We should be flooding the capitol crying shame: no money for bridges and school lunches, yet money for despots and their secret police? No money for body armor at the start of the Iraq war, but 1.3 billion a year for Mubarek?

Shame, and a stain on our values. But they survive, and because they do Islamic terrorism is dead. Sure, there will be pockets of psychotics for some time. There will be visionless Muslim leaders who mine the old lode of Anti-American paranoia and hatred. It was such a rich vein once and as long as Israel keeps killing with American helicopters there’s hope. And there will be visionless American leaders desperately digging in dangerous mines of American paranoia and hatred.

But it’s just not going to work anymore. We’ve seen those faces; we’ve cheered for them and them with them. Some of us even prayed with them. Their outrage and joy is a wind that’s blown across the airwaves to fan the flames of our own love of freedom, equality and justice. Those faces, those cries, the jubilation should heal American’s fear.

Islamic terrorism is dead. We were brave to elect a largely untested Senator from Illinois. And the young people who are his strongest supporters should stand with the youth of Egypt and celebrate. The realization of a vision. A hunger for freedom combined with sustained non-violent action must always win out in the end. Putting our values before stability, comfort and profit will always put us on the side of the winners.


A CNN Opinion piece says “The Obama administration's response to the Egypt revolution has been, from beginning to end, indecisive and incoherent, leading one to wonder who really minds the shop at the White House at times of crisis.”

We tend to wonder that about black leaders. Which president said changing america's course is like turning an aircraft carrier? There are no sharp turns. We’re a huge slow-moving giant with clay feet dug deep in imperialistic wars. I think Obama is trying to balance powerful entrenched forces. We may have had more influence on the outcome than we can know. A Bush in the Whitehouse gives the army the red light and Mubarek doesn't leave. Maybe the courage of the masses would have trumped that but I for one am relieved that Obama is there. Like Lincoln, he's a realist and a politician, while at the same time holding to values and ideals. And maybe even some vision.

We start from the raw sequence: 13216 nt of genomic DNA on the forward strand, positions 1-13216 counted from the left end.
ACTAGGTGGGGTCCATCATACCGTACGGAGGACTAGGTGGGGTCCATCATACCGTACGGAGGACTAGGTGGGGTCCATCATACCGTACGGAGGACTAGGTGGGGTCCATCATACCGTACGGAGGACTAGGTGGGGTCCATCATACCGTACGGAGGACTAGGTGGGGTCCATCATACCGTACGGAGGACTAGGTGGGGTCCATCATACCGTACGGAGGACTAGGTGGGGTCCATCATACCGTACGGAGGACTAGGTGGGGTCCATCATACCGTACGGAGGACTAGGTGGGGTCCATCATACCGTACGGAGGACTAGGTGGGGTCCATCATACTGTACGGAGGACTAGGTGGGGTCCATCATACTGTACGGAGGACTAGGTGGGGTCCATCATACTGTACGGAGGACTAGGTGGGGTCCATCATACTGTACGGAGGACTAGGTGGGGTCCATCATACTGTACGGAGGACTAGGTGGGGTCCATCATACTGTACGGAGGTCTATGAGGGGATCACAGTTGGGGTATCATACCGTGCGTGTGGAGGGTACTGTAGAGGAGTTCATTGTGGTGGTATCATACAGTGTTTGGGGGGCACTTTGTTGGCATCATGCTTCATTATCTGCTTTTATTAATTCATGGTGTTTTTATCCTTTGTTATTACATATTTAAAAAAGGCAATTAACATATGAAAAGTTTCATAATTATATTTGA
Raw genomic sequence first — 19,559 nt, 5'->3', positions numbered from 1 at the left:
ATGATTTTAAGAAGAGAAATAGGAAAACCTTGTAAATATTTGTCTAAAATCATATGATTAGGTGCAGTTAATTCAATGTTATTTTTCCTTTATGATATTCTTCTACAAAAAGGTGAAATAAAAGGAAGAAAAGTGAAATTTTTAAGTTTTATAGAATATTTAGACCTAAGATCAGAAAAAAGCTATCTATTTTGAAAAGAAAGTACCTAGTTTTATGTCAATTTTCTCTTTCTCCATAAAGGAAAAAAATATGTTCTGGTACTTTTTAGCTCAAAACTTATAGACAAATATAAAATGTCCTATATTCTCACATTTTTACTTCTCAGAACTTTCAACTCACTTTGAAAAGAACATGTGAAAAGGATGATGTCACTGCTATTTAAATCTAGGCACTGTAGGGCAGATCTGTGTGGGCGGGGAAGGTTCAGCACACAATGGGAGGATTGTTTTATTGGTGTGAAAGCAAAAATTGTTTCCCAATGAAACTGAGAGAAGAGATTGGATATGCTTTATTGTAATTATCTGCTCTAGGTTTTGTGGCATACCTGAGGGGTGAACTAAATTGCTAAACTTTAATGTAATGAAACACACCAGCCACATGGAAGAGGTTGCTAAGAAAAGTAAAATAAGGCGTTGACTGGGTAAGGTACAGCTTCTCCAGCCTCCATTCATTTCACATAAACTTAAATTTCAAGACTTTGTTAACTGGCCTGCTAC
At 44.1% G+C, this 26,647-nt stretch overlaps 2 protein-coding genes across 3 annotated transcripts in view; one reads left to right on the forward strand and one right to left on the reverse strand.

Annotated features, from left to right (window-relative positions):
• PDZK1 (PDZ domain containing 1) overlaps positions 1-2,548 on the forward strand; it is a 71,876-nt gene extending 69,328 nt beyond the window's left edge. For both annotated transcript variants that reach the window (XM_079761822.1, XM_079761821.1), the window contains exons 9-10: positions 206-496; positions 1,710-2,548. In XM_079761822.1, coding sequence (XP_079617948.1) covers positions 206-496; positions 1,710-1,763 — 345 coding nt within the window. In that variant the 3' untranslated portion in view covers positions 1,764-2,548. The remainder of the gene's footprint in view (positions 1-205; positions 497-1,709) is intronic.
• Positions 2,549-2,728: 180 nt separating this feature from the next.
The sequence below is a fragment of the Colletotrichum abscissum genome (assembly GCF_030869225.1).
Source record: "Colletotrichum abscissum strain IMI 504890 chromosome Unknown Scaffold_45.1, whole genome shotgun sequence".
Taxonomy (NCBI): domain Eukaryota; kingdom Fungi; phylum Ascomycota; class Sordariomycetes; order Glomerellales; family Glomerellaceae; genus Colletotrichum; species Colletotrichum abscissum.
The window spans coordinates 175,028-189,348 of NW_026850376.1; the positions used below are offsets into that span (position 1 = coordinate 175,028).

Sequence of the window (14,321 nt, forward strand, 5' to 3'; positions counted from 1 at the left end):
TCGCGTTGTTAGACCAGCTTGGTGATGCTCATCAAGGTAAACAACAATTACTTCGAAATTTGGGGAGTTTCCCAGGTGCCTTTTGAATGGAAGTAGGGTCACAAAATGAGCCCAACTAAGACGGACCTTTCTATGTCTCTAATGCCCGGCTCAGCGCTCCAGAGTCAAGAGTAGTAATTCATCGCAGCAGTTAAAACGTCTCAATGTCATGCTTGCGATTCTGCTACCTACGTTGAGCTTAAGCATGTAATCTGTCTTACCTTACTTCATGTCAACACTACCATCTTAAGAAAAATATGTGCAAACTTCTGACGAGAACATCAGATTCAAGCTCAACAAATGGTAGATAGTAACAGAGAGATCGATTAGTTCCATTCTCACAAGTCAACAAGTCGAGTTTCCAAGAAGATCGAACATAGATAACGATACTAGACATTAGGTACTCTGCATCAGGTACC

From a reader in Elmira, NY

I just finished the book Walk with Us. I bought it after hearing you talk at FGC in Altoona, PA. It is such an interesting book, once I started I could not stop reading it. By the end I was thinking how well you did not blame the parents at any time for any problems. I think they did make decisions that caused themselves problems.

I enjoyed the sharing of your faith questions and leadings. I liked how going to Friends Meetings helped you find answers.

It was nice to see the picture of the whole family on the web site.

I am glad I bought the book.

I'm still available for readings. Let's keep spreading the word until Oprah (or maybe Ellen!) hears.